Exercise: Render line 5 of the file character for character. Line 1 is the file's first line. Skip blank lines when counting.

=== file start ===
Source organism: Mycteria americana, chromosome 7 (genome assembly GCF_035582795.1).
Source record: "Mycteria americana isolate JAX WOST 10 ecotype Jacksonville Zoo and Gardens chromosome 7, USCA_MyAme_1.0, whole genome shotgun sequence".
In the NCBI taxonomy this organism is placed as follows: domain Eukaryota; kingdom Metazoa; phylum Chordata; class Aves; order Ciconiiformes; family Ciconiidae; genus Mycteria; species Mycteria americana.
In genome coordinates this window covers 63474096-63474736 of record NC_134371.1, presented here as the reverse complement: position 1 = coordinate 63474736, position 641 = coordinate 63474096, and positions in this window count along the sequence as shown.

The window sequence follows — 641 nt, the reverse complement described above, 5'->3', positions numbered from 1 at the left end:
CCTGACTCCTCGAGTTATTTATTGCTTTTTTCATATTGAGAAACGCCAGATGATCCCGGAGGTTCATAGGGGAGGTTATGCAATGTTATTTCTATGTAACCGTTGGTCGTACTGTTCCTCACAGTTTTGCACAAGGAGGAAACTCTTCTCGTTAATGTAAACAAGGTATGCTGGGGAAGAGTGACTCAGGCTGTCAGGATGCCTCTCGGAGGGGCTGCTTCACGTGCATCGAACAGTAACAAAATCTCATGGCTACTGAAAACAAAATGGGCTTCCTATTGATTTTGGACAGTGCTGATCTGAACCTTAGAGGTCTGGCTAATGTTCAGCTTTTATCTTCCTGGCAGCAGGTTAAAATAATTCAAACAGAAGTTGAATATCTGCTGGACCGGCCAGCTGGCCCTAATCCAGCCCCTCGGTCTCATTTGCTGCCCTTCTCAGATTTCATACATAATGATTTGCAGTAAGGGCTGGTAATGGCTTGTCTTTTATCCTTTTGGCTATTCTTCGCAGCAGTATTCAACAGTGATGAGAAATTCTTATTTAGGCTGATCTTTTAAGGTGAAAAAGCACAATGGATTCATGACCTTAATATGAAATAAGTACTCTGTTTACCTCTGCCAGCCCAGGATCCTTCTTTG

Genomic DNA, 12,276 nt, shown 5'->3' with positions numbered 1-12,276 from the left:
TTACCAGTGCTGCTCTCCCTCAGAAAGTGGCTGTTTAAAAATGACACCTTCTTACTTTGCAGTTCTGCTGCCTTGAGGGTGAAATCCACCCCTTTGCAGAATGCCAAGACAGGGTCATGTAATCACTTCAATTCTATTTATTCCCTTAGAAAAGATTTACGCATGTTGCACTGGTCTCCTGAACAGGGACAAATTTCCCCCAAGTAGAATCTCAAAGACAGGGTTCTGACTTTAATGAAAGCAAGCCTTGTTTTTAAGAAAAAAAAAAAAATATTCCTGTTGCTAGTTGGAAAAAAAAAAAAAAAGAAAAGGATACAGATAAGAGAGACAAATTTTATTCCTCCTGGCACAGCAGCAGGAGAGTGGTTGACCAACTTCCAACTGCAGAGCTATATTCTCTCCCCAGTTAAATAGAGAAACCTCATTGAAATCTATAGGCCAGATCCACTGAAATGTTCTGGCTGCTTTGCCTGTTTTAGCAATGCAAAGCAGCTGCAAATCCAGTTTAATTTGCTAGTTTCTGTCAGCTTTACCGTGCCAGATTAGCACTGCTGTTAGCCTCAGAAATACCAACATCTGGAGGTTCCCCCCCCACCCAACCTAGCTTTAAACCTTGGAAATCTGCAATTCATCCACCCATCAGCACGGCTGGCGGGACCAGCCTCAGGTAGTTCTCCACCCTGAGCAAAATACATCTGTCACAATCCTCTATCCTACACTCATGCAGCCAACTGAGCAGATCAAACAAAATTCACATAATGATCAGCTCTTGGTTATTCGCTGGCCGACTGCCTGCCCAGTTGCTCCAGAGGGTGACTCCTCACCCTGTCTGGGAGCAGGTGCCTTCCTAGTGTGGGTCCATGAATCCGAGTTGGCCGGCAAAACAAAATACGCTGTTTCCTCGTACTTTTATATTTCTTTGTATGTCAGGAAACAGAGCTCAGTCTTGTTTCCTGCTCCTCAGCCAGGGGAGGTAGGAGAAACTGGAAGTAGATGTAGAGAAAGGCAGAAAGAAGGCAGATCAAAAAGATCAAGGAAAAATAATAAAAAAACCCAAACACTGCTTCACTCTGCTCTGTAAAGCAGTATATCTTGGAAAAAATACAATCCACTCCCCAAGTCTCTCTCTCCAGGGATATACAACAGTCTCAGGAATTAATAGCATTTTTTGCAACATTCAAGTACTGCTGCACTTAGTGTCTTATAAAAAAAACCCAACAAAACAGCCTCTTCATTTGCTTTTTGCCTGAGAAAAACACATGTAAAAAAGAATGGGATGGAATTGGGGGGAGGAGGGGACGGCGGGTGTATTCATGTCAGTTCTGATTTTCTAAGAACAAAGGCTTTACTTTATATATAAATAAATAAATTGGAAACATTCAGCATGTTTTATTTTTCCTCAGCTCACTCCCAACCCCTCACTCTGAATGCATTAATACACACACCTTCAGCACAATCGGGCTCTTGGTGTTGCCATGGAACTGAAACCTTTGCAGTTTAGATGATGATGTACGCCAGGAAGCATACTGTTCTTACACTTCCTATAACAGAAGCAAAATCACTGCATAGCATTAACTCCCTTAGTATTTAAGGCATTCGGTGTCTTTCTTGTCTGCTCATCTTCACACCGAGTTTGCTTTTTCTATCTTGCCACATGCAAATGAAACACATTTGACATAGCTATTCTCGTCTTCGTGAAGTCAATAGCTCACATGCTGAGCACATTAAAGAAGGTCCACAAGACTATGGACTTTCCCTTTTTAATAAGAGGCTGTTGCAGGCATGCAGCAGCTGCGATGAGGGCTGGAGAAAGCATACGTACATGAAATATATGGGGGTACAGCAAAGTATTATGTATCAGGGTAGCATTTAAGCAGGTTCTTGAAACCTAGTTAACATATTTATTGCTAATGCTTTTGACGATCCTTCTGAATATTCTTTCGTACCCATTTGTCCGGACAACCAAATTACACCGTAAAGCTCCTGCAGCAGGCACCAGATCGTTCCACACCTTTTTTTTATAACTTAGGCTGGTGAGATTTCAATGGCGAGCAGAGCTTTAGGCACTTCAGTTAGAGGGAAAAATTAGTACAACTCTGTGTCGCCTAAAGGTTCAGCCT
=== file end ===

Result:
The window sequence follows — 641 nt, the reverse complement described above, 5'->3', positions numbered from 1 at the left end: